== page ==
Richard Thaler Proposes Banks Take a Get-Rich-Slowly Approach
Richard H. Thaler is an American economist. He is perhaps best known as a theorist in behavioral finance, and for his collaboration with Daniel Kahneman and others in further defining that field.
He currently teaches at the University of Chicago Booth School of Business, and is an associate at the National Bureau of Economic Research, and has organized a series of behavioral finance seminars along with Robert Shiller, another behavioral finance expert at the Yale School of Management. Previously he taught at Cornell University and the MIT Sloan School of Management
Thaler has written a number of books intended for a lay reader on the subject of behavioral finance, including "Quasi-rational Economics" and "The Winner's Curse," the latter of which contains many of his Anomalies columns revised and adapted for a popular audience.
Most recently Thaler is coauthor, with Cass R. Sunstein, of "Nudge: Improving Decisions About Health, Wealth, and Happiness" (Yale University Press, 2008).
Topic: “Well-intentioned” capitalism.
Richard Thaler: I think there’s an opportunity here for new kinds of businesses who can sell trust and it’s tricky.
Let’s take the credit card market. Credit cards have been extremely profitable to banks. They’re profitable not from the fees they collect from the retailers that use the credit cards, that pays the bills, but the real profits come from the interest payments and the charges to users that are unexpected.
So I miss my payment by a day. They hit me with a $50 penalty. They increase my interest rate by 5%.
Is there a market for somebody selling a credit card that helps people pay down their balances? I think the question is yes. But it would have to be sold by a bank that’s really willing to invest in being a trusted partner with its consumers, because they will make less money on each consumer. If rather than setting the minimum balance as the lowest possible amount, so we keep people in debt for as long as possible, we raise the minimum payment and encourage people to pay off their credit cards, we’re going to make less money, but we’re going to have costumers that are more solvent.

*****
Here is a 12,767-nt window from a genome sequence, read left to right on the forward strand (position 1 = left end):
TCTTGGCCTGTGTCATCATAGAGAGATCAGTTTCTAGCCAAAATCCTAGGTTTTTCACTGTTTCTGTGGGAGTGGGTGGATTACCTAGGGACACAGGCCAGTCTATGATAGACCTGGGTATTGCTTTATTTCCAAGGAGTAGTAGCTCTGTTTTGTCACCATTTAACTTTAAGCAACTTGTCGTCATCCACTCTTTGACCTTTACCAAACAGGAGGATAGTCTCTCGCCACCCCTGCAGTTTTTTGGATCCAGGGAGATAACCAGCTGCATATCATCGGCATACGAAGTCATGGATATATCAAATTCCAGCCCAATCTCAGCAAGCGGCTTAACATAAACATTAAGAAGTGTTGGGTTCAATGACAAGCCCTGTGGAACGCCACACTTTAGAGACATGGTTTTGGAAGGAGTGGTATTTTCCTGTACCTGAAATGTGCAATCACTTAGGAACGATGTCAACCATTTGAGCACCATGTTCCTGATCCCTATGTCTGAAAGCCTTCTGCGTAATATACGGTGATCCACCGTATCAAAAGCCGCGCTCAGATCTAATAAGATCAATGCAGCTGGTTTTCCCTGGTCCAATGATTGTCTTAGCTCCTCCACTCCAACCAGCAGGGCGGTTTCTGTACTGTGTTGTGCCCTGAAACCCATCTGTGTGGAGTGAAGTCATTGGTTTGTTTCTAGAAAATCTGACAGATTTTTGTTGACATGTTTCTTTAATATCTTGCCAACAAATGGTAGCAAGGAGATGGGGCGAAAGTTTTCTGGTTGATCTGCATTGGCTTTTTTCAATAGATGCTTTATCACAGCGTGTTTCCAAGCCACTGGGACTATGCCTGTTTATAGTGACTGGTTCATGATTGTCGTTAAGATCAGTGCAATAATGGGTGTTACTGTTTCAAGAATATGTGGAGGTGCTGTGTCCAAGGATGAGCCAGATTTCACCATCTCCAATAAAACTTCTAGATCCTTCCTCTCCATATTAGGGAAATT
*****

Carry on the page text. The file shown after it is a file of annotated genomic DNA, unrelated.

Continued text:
Here’s a very practical example in the credit card business. One thing credit card companies often do is. They’ll tell you, you have a $2000 credit limit, now you might think that means that if I go over that, the card will be rejected. No that isn’t what it means. The card companies will often, as a courtesy, honor that credit card, but hit you with a penalty. And you keep swiping your card for $3 at Starbucks for your latté, and you’re getting hit with a $25 penalty because it’s over your credit limit.
It would be much more consumer friendly for them to beep you when you swipe your card that says, uh-oh you’re over your limit, are you sure you want to use that? Maybe you’ll take the cash out. So a credit card company or a bank that goes into the business of saying we’re going to be the broker, we’re going to sell you a mortgage that you’re going to be able to pay off, we’re going to help you reduce your credit card debt, we’re going to help you save for retirement, we’re going to put you into mutual funds that have low fees rather than high fees. I think there’s an opportunity for such a bank.
Topic: A practical example of “well-intentioned” capitalism.
Richard Thaler: Suppose I’m a wine lover, suppose that’s my vice, that I can’t walk past a wine shop without walking in and browsing and the next thing I know, there’s some expensive bottle I’m walking out with.
Well I might be interested in a credit card that I tell them, don’t honor this credit card in wine shops. Or I’m not allowed to spend more than $500 a month on wine. If I go over that, stop me. Why should a bank offer that credit card, right? They’re making less money, unless I realize, gee that’s great that they’re offering me that card it’s really helping me out, so when I need a mortgage, I’m going to go to them. When I need IRA, I’m going to go to them, maybe when I get older and I’m thinking about buying an annuity, I’ll go to them.
But it’s only going to work if they really are your trusted friend.
Recorded on: June 19, 2009.
The behavioral finance theorist invites us to imagine a bank we can trust.
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